Psychologically, the trauma and aftermath of the flood is toughest on the local seniors. Many have barely ventured beyond the Cinque Terre during their lives. They know nothing else. Every day, for many decades, they've warmed the same bench with the same friends. One old man, who had long spent his afternoons on a bench that was covered up to the seat in mud, still came in the days after the flood, with his cane to steady himself, sitting on the top of the seat back of his buried bench, hanging on to a little normalcy.
For 30 years I've strolled the main drag of Vernazza as if walking through a poem. Walking down that street now — gutted of nearly all its businesses, the dreams and labors of love of its residents swept so violently away — is an emotional roller coaster for me. Tonino is painting a new door where his boat, Gustina, was once kept. On the wall behind him, a photo of his boat comes with a painted-on caption: "Tonino loved me and the flood kidnapped me." Tonino said he was lucky to have been stranded across the street when Gustina was swept away, or he likely would have been swept out to sea with her.
Feeling nostalgic, I had lunch in Piva's restaurant , where I first ate when visiting as a student in the 1970s. Piva, who cooked an amazing seafood risotto then as now, is also the town troubadour. Many nights, when the cooking's done, he pulls out his guitar and leads his happy diners in song. After showing me the new post-flood ovens and stoves in his kitchen, he showed me his well-worn guitar — a trace of mud still caked on its neck — and said, "In this restaurant, only my guitar survived the flood."
What had long been the best nightspot in town, the Blue Marlin Bar, is an empty concrete shell. The only piano in town is gone, along with all the shipwreck decor (and a dozen years of family Christmas cards I'd sent, which he'd collected on his bulletin board). Massimo, looking tired and sporting a scraggily white beard, is barely recognizable. Having not shaved since October 25th, he says he'll shave when the Blue Marlin reopens next month. Even though the space is newly plastered and quiet, there's a hole left in a corner of the wall that will always come with a horrific story. On the afternoon of the disaster, 40 locals and tourists were trapped in the bar with the water rising and no way out. Massimo knew which bit of wall was thin, and, fortunately, a hammer had been left out nearby. With his bartender, Jeff (the only American man living in Vernazza), they broke through the wall and heroically helped all 40 trapped inside to escape through the hole and into a staircase leading to safety. In the chaos, one Vernazza woman recalls kissing her little girl, passing her through the hole while thinking she might never see her again.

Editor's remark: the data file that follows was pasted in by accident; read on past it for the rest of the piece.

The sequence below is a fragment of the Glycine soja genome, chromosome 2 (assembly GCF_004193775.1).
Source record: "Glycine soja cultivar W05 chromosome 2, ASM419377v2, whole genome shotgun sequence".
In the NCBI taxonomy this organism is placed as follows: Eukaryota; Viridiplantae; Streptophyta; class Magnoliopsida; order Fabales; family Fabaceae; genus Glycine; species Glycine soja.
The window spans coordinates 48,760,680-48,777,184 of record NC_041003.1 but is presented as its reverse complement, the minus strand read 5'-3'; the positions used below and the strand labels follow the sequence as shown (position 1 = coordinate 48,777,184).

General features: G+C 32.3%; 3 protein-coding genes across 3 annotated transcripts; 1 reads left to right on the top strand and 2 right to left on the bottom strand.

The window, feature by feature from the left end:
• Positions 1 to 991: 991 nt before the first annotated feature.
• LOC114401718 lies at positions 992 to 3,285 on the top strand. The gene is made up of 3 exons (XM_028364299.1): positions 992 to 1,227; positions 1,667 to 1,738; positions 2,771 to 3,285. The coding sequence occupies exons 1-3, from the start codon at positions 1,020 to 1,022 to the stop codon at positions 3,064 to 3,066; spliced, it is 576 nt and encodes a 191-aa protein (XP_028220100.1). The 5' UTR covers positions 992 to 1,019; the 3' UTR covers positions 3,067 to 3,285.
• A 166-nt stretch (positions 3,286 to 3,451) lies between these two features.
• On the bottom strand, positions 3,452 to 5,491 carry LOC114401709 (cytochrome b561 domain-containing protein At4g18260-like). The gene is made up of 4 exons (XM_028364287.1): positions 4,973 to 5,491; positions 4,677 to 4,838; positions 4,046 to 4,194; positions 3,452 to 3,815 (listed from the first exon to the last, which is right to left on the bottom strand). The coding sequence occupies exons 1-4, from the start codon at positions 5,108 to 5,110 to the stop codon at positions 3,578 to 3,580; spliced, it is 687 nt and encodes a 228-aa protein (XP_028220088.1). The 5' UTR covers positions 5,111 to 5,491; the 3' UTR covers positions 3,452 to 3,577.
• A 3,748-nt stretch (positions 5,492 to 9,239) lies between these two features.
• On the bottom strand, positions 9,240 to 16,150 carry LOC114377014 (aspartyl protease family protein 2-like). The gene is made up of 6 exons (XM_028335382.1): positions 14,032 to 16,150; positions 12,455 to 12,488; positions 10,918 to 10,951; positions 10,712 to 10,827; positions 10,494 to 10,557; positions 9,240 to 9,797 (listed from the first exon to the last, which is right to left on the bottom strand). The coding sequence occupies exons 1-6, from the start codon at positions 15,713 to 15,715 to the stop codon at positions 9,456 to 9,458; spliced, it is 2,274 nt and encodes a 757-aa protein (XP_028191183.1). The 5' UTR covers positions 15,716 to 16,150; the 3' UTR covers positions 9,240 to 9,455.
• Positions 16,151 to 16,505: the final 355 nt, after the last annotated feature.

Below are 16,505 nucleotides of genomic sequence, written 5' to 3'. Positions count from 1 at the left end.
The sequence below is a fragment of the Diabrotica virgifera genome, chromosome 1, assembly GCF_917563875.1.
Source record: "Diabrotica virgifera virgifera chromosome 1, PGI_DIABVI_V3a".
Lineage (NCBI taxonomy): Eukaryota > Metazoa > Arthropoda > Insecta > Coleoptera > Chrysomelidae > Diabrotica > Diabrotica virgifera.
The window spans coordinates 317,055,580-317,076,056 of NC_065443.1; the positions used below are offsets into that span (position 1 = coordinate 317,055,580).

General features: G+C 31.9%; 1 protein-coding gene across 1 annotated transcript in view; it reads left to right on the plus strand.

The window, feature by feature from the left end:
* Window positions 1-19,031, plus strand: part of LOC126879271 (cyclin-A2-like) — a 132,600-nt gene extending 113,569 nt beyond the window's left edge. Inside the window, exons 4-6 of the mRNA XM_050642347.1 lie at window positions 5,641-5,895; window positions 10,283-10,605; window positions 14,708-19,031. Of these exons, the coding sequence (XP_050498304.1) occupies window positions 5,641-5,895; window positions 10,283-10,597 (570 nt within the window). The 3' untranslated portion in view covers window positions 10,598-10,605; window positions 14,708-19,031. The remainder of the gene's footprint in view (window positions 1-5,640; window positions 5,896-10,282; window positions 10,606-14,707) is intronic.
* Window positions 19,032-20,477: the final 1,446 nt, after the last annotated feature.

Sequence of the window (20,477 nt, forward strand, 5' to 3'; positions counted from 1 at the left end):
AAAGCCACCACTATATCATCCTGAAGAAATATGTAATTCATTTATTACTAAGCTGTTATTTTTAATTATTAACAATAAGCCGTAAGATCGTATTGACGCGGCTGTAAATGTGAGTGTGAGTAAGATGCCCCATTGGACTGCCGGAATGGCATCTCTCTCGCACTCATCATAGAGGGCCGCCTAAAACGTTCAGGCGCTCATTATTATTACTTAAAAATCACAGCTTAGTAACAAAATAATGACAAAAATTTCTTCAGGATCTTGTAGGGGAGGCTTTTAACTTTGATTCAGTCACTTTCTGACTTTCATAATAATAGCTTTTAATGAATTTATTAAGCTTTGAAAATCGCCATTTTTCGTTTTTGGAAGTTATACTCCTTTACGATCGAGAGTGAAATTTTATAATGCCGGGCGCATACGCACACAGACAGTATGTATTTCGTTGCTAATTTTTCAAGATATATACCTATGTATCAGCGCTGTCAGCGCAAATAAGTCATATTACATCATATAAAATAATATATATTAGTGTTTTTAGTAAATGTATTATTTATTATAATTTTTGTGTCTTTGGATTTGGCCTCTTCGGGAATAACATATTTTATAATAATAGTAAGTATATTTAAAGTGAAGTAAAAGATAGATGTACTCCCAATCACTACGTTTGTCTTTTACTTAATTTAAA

On October 25th, members of one of our Heart of Italy tours were enjoying a free day Vernazza. At the height of the flood, some of them were stranded in Gianni Franzi's restaurant, literally standing on tables as the water rose. Throughout town, people had taken refuge, as people do in a sudden downpour, in shops and restaurants, to wait for it to pass. But this storm wasn't passing. The downpour persisted and the water just kept rising. I heard many stories. And all noted how, amazingly, the water receded for a moment before rising again to its ultimate height. This gave people (my tour group included) a window of time to scamper out and up nearby staircases to safety. While many thank the town's patron saint, the Madonna of Reggio, others figure a bus lodged in the narrowest part of the main street, caused a back up that let the flooding below it recede — just momentarily.
A few weeks ago, the president of Italy came to Vernazza in a show of support. The town's most venerable restaurant, which had just reopened, cooked him the region's signature dish: pasta with pesto. The president enjoyed it so much, he promised to fly the chef to Rome for a day to cook and serve it at the presidential palace.
Talking with locals, a phrase I hear over and over is "piano, piano" (little by little). Little by little, they are rebuilding. I was told, "The reality of a tragedy like this is eventually the government aid dries up, the sympathy fades, and it's just you and a shovel."
Knowing that every car in the lot above the town was swept into the sea, I walked to the top of Vernazza to inspect the scene. There's a stillness there, as nothing here has reopened yet. Stone walls laid by medieval Vernazzans stand ripped apart, delicate bridges that arced over the ravine to favorite B&Bs are long gone. My favorite, the place I slept in last year, is boarded up. And the resident ducks — a favorite for locals and tourists alike for ages — are gone as well.
Standing on what was the town's playground, looking over the raw, open wound of an enlarged ravine and desolate buildings, I had to spill some tears. It was like I was visiting a dear relative in the hospital — someone who had been very sick and was still weak... but was out of the woods and recovery was assured. It was here that an idea struck me: I would put as a subtitle on the cover of the next edition of my Cinque Terre guidebook "Viva Vernazza" — Vernazza lives.
Keep on traveling to the Cinque Terre.